Between a ‘Roc’ and a hard place

Michael Lucarz

The conference room at the Four Seasons on 18th and Franklin is electric, the mood slightly chaotic as the unique ambiance of celebrity takes shape in front of a few journalists slyly checking out each other’s credentials under the guise of small talk and chit chat. Charles Dutton is somewhere in this hotel, the man everyone is here to see, the convicted felon turned Yale drama student turned Emmy award winner whose name adorns the huge poster for “Against the Ropes,” the new comedic drama costarring Meg Ryan and Omar Epps.

He strolls in like an old-time gangster, a black Al Capone to be precise, a charcoal pinstripe suit his attire of choice on this particular afternoon, sleek Gucci sunglasses dangling from his bling-encrusted right pinky. When he extends his hand, my eyes are drawn immediately to what is quite possibly the largest, most dazzling ring I have ever seen, resembling more of a Super Bowl championship band than a casual accessory. The man is distinguished; he speaks eloquently and his countenance reflects that of a worldly traveler, somebody who knows the inner workings of the Hollywood scene firsthand, aged and weathered in that immediately recognizable celebrity kind of way. He is one of those people you’d know at first glance, his cherub face a fixture on television and the silver screen for years, most notably as the title character on the early ’90s sitcom “Roc,” as well as countless movie stints, particularly his near-epic portrayal of janitor Fortune opposite Sean Astin in “Rudy.” He is down-to-earth but in a way that distinguishes him from others, humble yet fully aware that he is the one these journalists have come to see.

It’s hard to imagine Charles Dutton doing anything else besides acting, his face as animated and elastic as any actor you’d think of, each question eliciting a different expression, each answer forcing a new mannerism. A brief scan of the man’s biography, however, would have you thinking otherwise.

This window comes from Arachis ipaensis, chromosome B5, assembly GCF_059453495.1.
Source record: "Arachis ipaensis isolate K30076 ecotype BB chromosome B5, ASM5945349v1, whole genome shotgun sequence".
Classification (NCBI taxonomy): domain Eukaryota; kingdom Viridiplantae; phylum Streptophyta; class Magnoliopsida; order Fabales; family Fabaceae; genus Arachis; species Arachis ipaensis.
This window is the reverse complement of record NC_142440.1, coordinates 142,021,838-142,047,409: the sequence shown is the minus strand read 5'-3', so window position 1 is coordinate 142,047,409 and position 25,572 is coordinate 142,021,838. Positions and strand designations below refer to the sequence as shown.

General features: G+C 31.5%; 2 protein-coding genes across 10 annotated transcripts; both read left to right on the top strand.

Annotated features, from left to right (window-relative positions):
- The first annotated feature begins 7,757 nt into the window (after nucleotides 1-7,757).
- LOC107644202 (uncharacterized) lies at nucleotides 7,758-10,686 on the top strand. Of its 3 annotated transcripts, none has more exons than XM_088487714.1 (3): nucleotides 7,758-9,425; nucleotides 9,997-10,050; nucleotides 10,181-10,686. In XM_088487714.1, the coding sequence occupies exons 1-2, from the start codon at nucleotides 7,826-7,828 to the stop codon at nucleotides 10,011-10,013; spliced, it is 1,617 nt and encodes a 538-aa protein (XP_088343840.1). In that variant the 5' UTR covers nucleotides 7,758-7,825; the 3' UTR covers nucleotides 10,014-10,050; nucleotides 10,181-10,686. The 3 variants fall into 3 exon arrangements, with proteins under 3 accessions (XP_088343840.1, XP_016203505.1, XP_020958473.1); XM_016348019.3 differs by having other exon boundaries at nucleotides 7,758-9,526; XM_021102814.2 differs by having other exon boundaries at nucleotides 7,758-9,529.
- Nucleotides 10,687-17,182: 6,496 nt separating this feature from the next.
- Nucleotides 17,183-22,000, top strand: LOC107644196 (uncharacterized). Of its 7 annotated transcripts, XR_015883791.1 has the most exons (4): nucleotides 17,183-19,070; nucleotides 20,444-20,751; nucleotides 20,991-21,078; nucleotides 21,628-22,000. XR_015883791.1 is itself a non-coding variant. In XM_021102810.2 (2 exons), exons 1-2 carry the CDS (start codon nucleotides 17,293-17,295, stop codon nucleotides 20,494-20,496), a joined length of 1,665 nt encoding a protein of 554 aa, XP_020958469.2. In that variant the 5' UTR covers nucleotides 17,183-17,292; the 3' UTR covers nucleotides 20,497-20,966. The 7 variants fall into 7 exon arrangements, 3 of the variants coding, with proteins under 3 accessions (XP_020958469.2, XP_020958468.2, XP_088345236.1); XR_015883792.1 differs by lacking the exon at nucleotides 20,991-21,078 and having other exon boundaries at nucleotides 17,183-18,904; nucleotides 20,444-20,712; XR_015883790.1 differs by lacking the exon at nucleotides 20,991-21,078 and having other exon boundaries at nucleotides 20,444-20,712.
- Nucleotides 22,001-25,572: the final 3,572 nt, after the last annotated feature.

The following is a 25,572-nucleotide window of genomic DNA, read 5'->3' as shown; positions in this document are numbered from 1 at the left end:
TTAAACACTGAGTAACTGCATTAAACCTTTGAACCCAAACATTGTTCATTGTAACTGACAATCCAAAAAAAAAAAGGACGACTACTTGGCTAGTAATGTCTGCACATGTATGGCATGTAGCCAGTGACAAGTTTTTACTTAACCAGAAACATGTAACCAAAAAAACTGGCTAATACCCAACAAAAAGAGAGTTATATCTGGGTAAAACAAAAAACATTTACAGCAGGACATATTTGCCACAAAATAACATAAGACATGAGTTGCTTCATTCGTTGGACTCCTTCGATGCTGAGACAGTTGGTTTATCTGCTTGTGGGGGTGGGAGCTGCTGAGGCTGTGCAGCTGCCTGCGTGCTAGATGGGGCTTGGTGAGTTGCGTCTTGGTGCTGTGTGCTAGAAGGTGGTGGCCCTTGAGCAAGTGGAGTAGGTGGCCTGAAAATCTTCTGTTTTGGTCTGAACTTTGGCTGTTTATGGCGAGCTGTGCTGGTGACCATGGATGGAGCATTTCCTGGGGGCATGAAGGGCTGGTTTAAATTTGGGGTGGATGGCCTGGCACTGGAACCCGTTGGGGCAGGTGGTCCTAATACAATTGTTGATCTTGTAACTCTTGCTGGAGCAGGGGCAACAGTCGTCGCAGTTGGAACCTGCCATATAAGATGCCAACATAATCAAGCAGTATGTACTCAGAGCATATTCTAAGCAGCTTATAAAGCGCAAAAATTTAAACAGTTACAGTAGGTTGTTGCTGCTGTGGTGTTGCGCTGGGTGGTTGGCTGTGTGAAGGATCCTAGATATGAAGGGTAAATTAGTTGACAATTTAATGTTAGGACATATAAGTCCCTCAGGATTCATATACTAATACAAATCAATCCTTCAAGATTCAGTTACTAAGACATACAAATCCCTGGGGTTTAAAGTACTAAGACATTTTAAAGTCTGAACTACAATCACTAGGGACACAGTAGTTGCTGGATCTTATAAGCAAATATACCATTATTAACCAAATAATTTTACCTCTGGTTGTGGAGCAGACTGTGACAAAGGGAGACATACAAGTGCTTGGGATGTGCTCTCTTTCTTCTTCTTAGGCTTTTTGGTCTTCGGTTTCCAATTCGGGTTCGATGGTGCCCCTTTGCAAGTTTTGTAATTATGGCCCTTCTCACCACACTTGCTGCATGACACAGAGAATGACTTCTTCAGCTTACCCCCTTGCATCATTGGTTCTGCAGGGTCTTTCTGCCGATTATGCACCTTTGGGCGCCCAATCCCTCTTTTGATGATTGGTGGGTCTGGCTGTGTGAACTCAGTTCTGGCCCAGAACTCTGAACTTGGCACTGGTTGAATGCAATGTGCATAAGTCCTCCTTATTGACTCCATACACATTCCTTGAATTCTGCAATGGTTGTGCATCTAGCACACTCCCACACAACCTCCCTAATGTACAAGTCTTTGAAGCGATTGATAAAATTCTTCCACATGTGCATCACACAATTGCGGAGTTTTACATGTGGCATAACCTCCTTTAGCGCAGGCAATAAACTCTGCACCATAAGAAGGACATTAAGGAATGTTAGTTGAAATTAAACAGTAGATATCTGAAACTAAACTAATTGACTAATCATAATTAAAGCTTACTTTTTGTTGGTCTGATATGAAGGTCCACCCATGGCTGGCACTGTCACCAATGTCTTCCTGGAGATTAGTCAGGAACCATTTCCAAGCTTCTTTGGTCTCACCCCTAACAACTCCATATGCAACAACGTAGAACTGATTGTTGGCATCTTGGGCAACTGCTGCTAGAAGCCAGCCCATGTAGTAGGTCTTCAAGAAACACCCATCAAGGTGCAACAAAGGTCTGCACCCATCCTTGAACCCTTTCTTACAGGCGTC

Dutton’s younger days are surely the thing of legends on movie sets, the seven and a half years he spent in prison for convicted manslaughter instigating gossip before every first impression he makes. And the man knows how to make a first impression, one in which he humbles and humanizes himself to the point where his past experiences are merely a part of his own history. Questions about this aspect of his life are routine these days, especially on 15-city promotional tours where he has learned to openly accept the curiosity of inquiring minds in the same graceful way that has steadily risen his star in Tinseltown.

“If you drop the negative karma that surrounds you, you find that all kinds of positivity suddenly surrounds you,” Dutton philosophizes. “Guys on the street act tough and keep it up, thinking they’re leaders but are really just followers,” he continues.

Dutton possesses the rare combination of street smarts and high society tact around the soigne superficiality of premiere parties and cocktail lounges. Like a true actor, however, he has managed to merge the two worlds together and keep a foothold in both extremes, and perhaps this is the same vicarious nature that allows him, like all respectable actors, to channel a role that may not bear any relevance to real life. The topic of our discussion, the loose biopic of female boxing promoter Jackie Kallen, is an area of his life Dutton is as passionate about as film.

“There are a lot of parallels between boxing and acting,” Dutton admits. “A fighter is often forced to discover and then re-discover humanity, learning how not to be intoxicated by money, fame, and power. The same has happened to almost every actor I know.”

While Dutton’s ability to portray character roles has been widely recognized by critics and moviegoers alike, most recently in the form of an Emmy award in 2000, he is still fascinated by the headliners who never cease to amaze him on set.

“Never was I concerned with Meg [Ryan’s] acting. We forget actors have range and should be able to do a role without being lambasted in the end,” he says. “This is a tough business though.”

Just as the interview picks up steam, we are warned that our time is over, PR people making sure their strict timeframe will allow for another interview in the lobby with an NBC correspondent. Dutton rises from his chair, meticulously checking if his pants are still crisply ironed, his cufflinks upright and orderly. Even before a television interview, Dutton still reflects the humility he has surely maintained throughout his life and career, flashing a set of perfect pearly whites while grinning.

Dutton contemplates for a moment. “Lord,” he said, “If I don’t screw this up, it should be pretty good.”